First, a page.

Professor of Bioinformatics
Institute for Integrative Genome Biology (IIGB)
Department of Botany and Plant Sciences
1207F Genomics Building
University of California, Riverside, CA 92521
Phone/Cell/Text: (951) 732-7072
Postdoctorate, Michigan State University
My research focuses on the development of computational data analysis methods for genome biology and small molecule discovery. This includes discovery-oriented data mining projects, as well as algorithm and software development projects for data types from a variety of high-throughput technologies such as next generation sequencing (NGS), genome-wide profiling approaches and chemical genomics. As part of the multidisciplinary nature of my field, I frequently collaborate with experimental scientists on data analysis projects of complex biological networks. Another important activity is the development of integrated data analysis systems for the open source software projects R and Bioconductor. The following gives a short summary of a few selected projects in my group.
Tools for Analyzing Next Generation Sequence Data
Reference-Assisted Transcriptome Assembly
Modeling Gene Expression Networks from RNA-Seq and ChIP-Seq Data
As part of several collaborative research projects, my group has developed a variety of data analysis pipelines for profiling data from next generation sequencing projects (e.g. RNA-Seq and ChIP-Seq), microarray experiments and high-throughput small molecule screens. Most of the data analysis resources developed by these projects are described in the associated online manuals for next generation data analysis. Recent research publications of these projects include Yang et al., 2013, Zou et al., 2013, Yadav et al., 2013, Yadav et al., 2011, Mustroph et al., 2009, etc.
Software Resources for Small Molecule Discovery and Chemical Genomics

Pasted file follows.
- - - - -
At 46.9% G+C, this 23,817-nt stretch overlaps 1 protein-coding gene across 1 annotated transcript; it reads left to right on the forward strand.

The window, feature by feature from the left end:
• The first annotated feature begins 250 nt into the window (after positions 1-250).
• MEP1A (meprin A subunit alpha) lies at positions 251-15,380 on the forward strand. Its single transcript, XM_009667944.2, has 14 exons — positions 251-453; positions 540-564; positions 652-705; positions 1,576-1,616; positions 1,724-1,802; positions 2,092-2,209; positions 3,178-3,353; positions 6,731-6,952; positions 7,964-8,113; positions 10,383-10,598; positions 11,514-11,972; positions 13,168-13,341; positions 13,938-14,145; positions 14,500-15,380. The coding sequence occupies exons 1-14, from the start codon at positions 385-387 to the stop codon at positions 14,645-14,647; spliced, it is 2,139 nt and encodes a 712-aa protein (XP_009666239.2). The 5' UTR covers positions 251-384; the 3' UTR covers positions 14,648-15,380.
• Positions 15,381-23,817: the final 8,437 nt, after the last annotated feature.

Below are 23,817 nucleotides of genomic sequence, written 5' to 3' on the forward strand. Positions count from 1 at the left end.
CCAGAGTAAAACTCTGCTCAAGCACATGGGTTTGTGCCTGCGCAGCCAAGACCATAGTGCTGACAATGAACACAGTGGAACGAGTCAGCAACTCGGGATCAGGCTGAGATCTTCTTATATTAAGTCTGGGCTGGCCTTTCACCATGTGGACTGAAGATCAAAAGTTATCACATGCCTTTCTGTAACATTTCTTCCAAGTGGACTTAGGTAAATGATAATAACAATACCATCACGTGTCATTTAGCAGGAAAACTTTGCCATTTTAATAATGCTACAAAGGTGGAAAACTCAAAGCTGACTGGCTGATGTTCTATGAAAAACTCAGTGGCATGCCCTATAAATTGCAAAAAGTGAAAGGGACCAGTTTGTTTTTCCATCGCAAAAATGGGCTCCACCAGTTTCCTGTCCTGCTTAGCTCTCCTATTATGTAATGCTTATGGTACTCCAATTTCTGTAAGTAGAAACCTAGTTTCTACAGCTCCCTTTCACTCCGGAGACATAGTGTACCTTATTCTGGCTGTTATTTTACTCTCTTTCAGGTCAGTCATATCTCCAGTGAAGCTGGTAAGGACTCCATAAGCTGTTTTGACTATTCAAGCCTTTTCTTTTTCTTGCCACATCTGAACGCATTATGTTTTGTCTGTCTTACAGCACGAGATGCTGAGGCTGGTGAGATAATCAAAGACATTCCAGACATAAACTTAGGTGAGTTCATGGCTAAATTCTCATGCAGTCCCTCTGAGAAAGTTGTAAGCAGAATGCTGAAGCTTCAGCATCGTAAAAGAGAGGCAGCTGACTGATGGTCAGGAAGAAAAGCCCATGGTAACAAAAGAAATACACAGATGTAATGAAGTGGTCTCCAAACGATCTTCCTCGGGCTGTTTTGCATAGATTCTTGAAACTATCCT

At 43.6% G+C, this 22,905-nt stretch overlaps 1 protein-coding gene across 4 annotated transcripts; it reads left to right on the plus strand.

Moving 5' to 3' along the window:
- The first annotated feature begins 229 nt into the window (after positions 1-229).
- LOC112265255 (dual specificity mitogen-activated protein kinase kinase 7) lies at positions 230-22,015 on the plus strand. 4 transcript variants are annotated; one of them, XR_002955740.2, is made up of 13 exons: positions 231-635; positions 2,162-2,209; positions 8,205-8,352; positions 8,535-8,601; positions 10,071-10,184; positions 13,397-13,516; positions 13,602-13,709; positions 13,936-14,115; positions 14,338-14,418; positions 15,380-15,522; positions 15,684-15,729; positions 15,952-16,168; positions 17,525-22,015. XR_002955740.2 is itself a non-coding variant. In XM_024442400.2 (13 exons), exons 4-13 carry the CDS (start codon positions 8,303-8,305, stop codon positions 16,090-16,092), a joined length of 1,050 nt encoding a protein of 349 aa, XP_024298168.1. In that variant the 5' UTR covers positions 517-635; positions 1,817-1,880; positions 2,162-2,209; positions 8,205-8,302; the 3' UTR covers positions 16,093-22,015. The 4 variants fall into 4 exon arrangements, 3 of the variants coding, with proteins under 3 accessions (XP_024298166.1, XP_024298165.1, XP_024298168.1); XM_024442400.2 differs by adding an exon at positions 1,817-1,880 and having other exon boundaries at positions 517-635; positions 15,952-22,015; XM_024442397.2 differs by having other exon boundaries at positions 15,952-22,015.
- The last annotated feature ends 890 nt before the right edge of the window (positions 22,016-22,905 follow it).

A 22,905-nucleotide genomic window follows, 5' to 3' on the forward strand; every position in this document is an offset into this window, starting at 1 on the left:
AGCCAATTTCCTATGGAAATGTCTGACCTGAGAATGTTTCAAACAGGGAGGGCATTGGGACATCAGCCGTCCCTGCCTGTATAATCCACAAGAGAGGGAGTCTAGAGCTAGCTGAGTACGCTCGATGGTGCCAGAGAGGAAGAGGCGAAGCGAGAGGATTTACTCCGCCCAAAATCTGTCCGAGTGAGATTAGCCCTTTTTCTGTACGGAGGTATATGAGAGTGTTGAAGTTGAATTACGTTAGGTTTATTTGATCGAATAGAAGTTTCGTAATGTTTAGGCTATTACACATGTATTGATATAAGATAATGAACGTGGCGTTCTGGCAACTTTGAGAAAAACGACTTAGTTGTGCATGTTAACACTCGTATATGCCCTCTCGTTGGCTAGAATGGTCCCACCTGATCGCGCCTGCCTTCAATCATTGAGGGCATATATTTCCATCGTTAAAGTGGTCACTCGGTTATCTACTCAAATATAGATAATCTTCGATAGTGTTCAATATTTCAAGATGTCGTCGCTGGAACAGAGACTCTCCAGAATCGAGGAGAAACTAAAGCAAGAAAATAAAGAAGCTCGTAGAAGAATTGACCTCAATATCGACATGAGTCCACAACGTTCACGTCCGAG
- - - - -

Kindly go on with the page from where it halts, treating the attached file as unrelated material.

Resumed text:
Figure 3: Selectivity Analysis with ChemmineR and bioassayR
Functional Annotation of Gene and Protein Sequences
Computational methods for characterizing the functions of protein sequences play an important role in the discovery of novel molecular, biochemical and regulatory activities. To facilitate this process, we have developed the sub-HMM algorithm that extends the application spectrum of profile HMMs to motif discovery and active site prediction in protein sequences (Horan et al. 2010). Its most interesting utility is the identification of the functionally relevant residues in proteins of known and unknown function (Figure 4). Additionally, sub-HMMs can be used for highly localized sequence similarity searches that focus on shorter conserved features rather than entire domains or global similarities. As part of this study we have predicted a comprehensive set of putative active sites for all protein families available in the Pfam database which has become a valuable knowledge resource for characterizing protein functions in the future.
Figure 4: Illustration of the sub-HMM extraction process from conserved protein domains, here Pfam desaturase domain (PF00487).
This position requires several years of experience in computational biology, statistics, database design and data mining with strong publications records in several of these areas. The candidate should be proficient in at least one of the common programming languages that are used in bioinformatics: C, Python, Java, Perl or R. Experience with web and database programming is also beneficial. To apply for this position, please email your CV and a statement of research interests to email@example.com.
Postdoctoral position in cheminformatics - filled
This position requires experience in computational chemistry, drug-informatics, QSAR/phramacophore modeling and data mining with strong publications records in several of these areas. The candidate should be proficient in at least one of the common programming languages that are used in cheminformatics: C, Python, Java, Perl or R. Experience with web and database programming is also beneficial. To apply for this position, please email your CV and a statement of research interests to firstname.lastname@example.org.
Undergraduate research positions - filled
Several postions are available for undergraduate students who are interested in participating in challenging database and software development projects for various research projects in bioinformatics and cheminformatics. The required skills are experience with open-source databases (MySQL/PostgreSQL), application and web programming with Python, Perl and/or Java. The minimum time commitment is 15-20h per week for a period of at least 18 months. Full-time employment during the summer break is possible. To apply for these positions, please email your CV with a detailed outline of your computational skills to email@example.com.